A fascination with the American West has exercised a profound attraction for artists and photographers for over two centuries.
Ansel Adams’ work in particular is regarded as part of a tradition of Western American photography that began in the late nineteenth century and included the works of Carleton Watkins, Eadweard Muybridge and Edward Curtis; Curtis spent thirty years on an ambitious photo-anthropological exercise documenting eighty Native American tribes west of the Mississippi. Edward Weston also needs special mention for his unique American approach to modern photography, having dedicated a large part of his life to focusing on people and places of the American West. The Daybooks of Weston in particular have inspired me enormously, concentrating principally on the forms of the body rather than its sexuality. With such obsession has grown much fascination with the region’s spectacular nature and wilderness.
While working on a major book on American artists and their studios during 2012, I followed in the footsteps of the great Georgia O’Keeffe, experiencing first-hand a little of her journeying among the grand dinosaur-fossil-bearing New Mexico landscape, even visiting Ghost Ranch, her home and studio near Abiquiú. The experience with its memories of rugged cliffs and craggy pinnacles haunted me for the intervening years, alongside O’Keeffe’s own echoing words: ‘Such a beautiful untouched lonely feeling place, such a fine part of what I call “the Faraway” … It is a place I have painted before … even now I must do it again.’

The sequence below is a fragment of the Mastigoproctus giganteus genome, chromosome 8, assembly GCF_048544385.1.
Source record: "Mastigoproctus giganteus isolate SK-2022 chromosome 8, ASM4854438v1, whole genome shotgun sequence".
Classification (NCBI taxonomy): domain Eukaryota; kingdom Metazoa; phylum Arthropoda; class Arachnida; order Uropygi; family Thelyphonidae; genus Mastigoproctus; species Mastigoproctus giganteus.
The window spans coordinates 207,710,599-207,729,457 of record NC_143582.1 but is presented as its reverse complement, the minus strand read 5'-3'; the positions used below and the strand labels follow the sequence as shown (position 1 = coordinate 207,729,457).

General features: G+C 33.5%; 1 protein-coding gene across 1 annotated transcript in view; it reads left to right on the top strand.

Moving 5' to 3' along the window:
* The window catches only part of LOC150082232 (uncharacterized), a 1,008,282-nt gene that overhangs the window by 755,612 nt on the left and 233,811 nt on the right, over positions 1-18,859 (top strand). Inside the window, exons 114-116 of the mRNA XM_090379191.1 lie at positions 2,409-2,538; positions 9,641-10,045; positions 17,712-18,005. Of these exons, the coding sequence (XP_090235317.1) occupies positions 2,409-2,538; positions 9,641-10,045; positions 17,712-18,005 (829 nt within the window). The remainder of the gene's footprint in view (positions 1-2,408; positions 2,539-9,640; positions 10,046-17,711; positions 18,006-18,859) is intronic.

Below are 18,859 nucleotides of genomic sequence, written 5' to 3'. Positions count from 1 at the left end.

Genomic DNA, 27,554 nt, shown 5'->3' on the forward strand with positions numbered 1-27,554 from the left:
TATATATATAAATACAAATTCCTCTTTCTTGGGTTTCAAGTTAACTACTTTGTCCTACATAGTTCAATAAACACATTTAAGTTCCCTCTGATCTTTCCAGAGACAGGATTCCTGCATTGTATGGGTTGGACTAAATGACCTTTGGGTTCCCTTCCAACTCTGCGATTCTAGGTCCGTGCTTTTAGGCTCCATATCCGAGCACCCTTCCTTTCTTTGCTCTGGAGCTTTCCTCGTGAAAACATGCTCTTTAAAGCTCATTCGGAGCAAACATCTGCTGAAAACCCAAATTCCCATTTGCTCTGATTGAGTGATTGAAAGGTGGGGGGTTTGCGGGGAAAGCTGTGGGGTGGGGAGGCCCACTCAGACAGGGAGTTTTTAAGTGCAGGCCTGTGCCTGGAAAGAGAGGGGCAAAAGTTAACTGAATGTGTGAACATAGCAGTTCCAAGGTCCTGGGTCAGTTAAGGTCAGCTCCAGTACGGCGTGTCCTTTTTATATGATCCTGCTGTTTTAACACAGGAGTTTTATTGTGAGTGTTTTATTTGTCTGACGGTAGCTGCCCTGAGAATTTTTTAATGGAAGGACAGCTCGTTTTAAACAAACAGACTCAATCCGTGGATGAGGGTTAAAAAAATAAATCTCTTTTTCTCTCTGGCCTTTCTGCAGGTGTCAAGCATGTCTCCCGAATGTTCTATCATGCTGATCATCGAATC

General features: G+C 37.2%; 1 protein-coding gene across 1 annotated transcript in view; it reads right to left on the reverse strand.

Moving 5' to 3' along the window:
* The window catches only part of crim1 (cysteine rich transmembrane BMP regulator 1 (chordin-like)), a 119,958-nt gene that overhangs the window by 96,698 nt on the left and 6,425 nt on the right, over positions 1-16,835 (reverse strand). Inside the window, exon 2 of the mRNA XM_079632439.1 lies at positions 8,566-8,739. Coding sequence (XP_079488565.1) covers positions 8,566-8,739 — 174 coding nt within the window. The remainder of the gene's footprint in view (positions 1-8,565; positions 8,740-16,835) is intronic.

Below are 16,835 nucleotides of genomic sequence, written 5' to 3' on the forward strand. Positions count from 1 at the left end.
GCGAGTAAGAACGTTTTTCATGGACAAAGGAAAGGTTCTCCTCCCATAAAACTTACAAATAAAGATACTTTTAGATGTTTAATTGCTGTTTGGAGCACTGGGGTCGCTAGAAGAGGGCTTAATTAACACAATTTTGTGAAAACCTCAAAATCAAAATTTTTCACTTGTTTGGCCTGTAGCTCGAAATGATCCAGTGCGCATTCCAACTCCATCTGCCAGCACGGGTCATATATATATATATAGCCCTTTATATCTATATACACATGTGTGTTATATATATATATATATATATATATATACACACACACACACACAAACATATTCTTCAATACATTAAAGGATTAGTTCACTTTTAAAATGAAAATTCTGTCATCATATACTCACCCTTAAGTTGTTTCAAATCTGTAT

And the light – oh what light!
I could not resist the urge to go back, and last summer I finally took the plunge. Not as a recorder of art history but more as an artist in search of the ultimate aesthetic adventure. Camera and lens in hand, I ventured forth to seek some spiritual urge of union with untouched and untroubled nature, always battling the elements of time in their transforming presence.
I spent days in the majestic, inhospitable New Mexican landscape, from the high desert to canyons, from plateaus to arroyos, once again experiencing that unique light and a little of Native America’s spirituality, born in the temperament of colourful legends – a unique visual and sensory feast to archive.
On returning home, I immersed myself in modern American poetry and found connections both to the images I’d taken as well as to the land that so inspired the journey. It was only then that I realised the purpose of my own poetic adventure: the search for Eve, my muse, somewhere between the majestic heavens and Mother Earth, standing atop the rocky inclines, as sensual and powerful as the monumental nature that had surrounded her.
Is this how she would possibly have been depicted, at the origin, in the bareness of essentials?
– Maryam Eisler, 2016